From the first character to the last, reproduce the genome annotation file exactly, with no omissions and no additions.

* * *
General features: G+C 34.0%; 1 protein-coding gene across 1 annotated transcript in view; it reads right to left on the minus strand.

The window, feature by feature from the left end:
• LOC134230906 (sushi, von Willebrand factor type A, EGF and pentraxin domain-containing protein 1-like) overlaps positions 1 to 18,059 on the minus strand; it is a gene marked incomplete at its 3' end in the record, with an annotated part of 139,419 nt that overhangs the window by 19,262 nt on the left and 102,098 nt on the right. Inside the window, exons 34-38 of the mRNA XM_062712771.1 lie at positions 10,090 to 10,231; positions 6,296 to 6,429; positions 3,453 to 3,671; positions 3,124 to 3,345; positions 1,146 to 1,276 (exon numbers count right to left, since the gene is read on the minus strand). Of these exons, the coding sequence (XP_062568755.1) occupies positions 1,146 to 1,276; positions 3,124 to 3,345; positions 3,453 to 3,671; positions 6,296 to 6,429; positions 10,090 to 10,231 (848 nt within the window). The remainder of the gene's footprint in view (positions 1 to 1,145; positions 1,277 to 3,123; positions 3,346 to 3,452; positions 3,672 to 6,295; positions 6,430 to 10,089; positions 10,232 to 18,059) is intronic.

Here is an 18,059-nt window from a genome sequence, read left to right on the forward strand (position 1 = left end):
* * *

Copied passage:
General features: G+C 34.0%; 1 protein-coding gene across 1 annotated transcript in view; it reads right to left on the minus strand.

The window, feature by feature from the left end:
• LOC134230906 (sushi, von Willebrand factor type A, EGF and pentraxin domain-containing protein 1-like) overlaps positions 1 to 18,059 on the minus strand; it is a gene marked incomplete at its 3' end in the record, with an annotated part of 139,419 nt that overhangs the window by 19,262 nt on the left and 102,098 nt on the right. Inside the window, exons 34-38 of the mRNA XM_062712771.1 lie at positions 10,090 to 10,231; positions 6,296 to 6,429; positions 3,453 to 3,671; positions 3,124 to 3,345; positions 1,146 to 1,276 (exon numbers count right to left, since the gene is read on the minus strand). Of these exons, the coding sequence (XP_062568755.1) occupies positions 1,146 to 1,276; positions 3,124 to 3,345; positions 3,453 to 3,671; positions 6,296 to 6,429; positions 10,090 to 10,231 (848 nt within the window). The remainder of the gene's footprint in view (positions 1 to 1,145; positions 1,277 to 3,123; positions 3,346 to 3,452; positions 3,672 to 6,295; positions 6,430 to 10,089; positions 10,232 to 18,059) is intronic.

Here is an 18,059-nt window from a genome sequence, read left to right on the forward strand (position 1 = left end):